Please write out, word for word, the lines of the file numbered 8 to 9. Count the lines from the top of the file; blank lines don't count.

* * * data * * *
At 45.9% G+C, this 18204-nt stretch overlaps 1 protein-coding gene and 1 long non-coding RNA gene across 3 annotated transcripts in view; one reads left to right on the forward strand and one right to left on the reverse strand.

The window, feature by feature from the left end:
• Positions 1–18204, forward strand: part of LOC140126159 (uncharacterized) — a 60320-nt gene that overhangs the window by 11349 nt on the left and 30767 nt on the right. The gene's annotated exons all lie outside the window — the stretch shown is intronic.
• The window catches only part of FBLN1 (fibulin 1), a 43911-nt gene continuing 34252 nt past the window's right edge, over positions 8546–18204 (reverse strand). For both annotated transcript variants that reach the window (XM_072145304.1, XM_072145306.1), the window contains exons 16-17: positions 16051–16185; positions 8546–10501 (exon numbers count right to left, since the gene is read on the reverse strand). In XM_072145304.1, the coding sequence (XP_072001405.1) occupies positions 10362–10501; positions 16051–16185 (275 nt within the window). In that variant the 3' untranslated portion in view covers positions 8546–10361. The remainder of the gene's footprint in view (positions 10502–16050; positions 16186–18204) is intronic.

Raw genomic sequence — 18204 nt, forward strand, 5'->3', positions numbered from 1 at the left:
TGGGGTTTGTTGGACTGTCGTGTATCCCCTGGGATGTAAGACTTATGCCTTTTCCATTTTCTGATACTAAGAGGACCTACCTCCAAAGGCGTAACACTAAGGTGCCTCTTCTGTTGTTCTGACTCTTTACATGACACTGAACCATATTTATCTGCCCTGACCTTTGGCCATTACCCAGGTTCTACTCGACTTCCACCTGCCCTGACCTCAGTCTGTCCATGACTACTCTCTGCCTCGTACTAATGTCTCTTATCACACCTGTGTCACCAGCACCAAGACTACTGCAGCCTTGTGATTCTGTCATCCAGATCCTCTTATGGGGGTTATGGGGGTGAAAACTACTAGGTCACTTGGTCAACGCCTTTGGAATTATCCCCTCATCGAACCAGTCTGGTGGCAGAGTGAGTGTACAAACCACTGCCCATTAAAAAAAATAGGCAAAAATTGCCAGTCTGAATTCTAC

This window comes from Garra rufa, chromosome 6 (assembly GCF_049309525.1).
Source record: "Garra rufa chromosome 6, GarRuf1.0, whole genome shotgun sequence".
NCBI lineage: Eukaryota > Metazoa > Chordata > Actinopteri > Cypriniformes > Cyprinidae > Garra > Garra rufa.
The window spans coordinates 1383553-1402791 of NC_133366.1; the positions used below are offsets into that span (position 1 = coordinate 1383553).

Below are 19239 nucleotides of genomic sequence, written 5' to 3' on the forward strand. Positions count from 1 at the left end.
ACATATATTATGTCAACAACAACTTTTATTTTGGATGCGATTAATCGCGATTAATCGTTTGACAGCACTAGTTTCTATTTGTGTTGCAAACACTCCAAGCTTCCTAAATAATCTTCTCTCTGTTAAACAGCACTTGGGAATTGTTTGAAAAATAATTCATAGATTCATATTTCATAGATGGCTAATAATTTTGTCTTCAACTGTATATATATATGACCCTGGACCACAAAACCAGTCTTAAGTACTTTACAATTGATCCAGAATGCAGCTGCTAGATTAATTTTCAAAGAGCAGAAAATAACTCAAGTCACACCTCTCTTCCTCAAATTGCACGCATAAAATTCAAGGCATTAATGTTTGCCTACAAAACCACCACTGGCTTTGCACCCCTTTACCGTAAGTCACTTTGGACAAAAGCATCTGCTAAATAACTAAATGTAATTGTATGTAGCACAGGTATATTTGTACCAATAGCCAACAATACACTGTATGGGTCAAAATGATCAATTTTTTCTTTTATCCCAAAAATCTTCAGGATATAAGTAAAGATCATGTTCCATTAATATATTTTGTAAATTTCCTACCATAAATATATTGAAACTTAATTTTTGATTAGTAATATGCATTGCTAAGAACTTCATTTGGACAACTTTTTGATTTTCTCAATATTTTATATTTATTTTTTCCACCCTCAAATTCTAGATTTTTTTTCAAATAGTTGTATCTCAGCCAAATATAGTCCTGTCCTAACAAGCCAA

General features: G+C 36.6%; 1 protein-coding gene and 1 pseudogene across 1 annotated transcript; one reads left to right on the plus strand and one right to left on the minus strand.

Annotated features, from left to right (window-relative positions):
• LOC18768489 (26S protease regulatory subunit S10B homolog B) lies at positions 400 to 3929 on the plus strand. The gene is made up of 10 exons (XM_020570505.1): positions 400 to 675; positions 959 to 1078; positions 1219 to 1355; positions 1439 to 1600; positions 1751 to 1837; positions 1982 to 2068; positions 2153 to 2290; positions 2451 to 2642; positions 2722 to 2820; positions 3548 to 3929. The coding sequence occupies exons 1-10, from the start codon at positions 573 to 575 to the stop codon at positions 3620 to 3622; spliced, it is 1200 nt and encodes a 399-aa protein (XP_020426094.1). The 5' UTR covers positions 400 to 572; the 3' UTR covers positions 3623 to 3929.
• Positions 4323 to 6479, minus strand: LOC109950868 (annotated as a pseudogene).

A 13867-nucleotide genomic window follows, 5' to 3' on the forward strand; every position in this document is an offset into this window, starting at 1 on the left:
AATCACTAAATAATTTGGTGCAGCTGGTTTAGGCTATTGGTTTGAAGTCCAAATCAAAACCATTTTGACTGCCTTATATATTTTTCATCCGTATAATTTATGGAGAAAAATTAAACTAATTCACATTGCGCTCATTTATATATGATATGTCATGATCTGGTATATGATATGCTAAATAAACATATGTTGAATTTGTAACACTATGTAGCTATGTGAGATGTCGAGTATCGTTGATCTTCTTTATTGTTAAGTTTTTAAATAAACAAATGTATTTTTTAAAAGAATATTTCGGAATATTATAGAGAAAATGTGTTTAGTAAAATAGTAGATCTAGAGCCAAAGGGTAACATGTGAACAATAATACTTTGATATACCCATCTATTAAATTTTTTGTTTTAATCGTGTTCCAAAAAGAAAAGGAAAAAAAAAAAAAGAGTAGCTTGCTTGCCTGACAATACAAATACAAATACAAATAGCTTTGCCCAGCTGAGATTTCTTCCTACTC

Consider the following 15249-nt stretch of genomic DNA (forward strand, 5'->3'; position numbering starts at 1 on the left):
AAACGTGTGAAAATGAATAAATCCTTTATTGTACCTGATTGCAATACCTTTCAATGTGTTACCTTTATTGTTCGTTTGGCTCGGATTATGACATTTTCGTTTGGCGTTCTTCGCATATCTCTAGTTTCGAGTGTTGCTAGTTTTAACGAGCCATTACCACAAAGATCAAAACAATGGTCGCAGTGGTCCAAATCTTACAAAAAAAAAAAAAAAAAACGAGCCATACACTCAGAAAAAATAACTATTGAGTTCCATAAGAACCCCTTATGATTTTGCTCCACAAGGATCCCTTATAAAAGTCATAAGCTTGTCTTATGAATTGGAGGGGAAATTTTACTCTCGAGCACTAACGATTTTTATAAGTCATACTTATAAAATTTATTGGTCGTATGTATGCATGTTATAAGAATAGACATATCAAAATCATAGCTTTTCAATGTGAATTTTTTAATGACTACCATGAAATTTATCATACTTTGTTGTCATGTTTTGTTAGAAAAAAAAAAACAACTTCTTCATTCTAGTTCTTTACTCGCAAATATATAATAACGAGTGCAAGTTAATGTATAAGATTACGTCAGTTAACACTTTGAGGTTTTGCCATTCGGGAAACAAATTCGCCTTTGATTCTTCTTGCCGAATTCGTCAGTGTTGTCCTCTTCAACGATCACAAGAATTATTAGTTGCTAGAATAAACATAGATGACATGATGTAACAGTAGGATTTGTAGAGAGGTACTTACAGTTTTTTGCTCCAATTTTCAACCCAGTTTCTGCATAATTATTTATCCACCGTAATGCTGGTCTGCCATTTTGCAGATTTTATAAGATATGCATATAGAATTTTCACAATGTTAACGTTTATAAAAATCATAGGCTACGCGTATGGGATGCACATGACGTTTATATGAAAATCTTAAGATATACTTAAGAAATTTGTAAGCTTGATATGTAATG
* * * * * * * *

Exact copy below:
Source record: "Garra rufa chromosome 6, GarRuf1.0, whole genome shotgun sequence".
NCBI lineage: Eukaryota > Metazoa > Chordata > Actinopteri > Cypriniformes > Cyprinidae > Garra > Garra rufa.